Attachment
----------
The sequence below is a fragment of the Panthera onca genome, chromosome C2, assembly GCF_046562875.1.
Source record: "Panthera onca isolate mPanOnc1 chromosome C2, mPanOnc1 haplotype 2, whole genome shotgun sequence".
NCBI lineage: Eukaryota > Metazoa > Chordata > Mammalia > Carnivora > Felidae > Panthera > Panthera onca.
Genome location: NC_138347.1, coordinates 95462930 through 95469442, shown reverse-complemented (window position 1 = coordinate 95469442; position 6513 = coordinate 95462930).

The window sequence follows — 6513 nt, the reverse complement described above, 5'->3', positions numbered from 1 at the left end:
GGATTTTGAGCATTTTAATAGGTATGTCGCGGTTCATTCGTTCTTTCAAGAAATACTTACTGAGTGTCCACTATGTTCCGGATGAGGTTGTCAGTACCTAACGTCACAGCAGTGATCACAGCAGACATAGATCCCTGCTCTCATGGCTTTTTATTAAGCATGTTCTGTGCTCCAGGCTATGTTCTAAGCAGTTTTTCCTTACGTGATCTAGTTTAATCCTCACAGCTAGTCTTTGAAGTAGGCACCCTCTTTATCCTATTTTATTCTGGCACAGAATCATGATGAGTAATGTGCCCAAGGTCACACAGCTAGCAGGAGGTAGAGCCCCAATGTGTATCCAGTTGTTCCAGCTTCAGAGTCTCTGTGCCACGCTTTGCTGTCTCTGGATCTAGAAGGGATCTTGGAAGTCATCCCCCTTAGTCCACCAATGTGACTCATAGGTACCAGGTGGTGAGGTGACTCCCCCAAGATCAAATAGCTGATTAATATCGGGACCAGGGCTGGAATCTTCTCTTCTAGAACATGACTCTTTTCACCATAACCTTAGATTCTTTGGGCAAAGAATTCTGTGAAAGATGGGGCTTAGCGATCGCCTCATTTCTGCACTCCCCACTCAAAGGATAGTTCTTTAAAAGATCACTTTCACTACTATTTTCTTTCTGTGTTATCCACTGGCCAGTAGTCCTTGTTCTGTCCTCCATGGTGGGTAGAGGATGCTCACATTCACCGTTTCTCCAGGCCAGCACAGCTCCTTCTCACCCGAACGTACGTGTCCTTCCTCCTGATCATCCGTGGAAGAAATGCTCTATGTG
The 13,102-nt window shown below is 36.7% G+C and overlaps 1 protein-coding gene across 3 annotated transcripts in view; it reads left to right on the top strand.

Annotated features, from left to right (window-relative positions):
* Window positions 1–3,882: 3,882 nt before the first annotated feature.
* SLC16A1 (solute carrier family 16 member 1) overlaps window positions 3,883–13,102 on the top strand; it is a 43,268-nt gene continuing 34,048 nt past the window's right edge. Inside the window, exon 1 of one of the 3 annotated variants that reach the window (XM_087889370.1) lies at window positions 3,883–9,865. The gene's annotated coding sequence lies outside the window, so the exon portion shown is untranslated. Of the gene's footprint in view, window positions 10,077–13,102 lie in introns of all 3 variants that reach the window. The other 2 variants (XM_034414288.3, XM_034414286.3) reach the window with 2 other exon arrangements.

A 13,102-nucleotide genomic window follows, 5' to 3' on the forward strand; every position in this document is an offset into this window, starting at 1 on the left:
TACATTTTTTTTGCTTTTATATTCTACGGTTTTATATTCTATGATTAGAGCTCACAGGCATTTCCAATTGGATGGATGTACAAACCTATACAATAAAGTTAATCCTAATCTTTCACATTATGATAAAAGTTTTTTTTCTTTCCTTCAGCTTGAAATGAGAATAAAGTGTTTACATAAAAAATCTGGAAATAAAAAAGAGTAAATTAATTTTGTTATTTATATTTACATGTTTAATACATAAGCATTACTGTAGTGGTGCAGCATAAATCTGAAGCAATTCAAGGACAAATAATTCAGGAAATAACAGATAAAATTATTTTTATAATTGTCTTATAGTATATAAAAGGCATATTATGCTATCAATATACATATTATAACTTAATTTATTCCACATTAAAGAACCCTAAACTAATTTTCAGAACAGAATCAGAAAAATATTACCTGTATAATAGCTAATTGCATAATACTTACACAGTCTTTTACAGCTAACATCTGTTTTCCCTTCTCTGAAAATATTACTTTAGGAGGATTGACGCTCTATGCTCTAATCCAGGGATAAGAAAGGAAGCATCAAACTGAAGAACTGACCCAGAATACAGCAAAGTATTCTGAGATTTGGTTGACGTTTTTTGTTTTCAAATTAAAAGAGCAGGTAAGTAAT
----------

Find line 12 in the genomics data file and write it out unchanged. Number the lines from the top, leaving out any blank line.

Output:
TACATTTTTTTTGCTTTTATATTCTACGGTTTTATATTCTATGATTAGAGCTCACAGGCATTTCCAATTGGATGGATGTACAAACCTATACAATAAAGTTAATCCTAATCTTTCACATTATGATAAAAGTTTTTTTTCTTTCCTTCAGCTTGAAATGAGAATAAAGTGTTTACATAAAAAATCTGGAAATAAAAAAGAGTAAATTAATTTTGTTATTTATATTTACATGTTTAATACATAAGCATTACTGTAGTGGTGCAGCATAAATCTGAAGCAATTCAAGGACAAATAATTCAGGAAATAACAGATAAAATTATTTTTATAATTGTCTTATAGTATATAAAAGGCATATTATGCTATCAATATACATATTATAACTTAATTTATTCCACATTAAAGAACCCTAAACTAATTTTCAGAACAGAATCAGAAAAATATTACCTGTATAATAGCTAATTGCATAATACTTACACAGTCTTTTACAGCTAACATCTGTTTTCCCTTCTCTGAAAATATTACTTTAGGAGGATTGACGCTCTATGCTCTAATCCAGGGATAAGAAAGGAAGCATCAAACTGAAGAACTGACCCAGAATACAGCAAAGTATTCTGAGATTTGGTTGACGTTTTTTGTTTTCAAATTAAAAGAGCAGGTAAGTAAT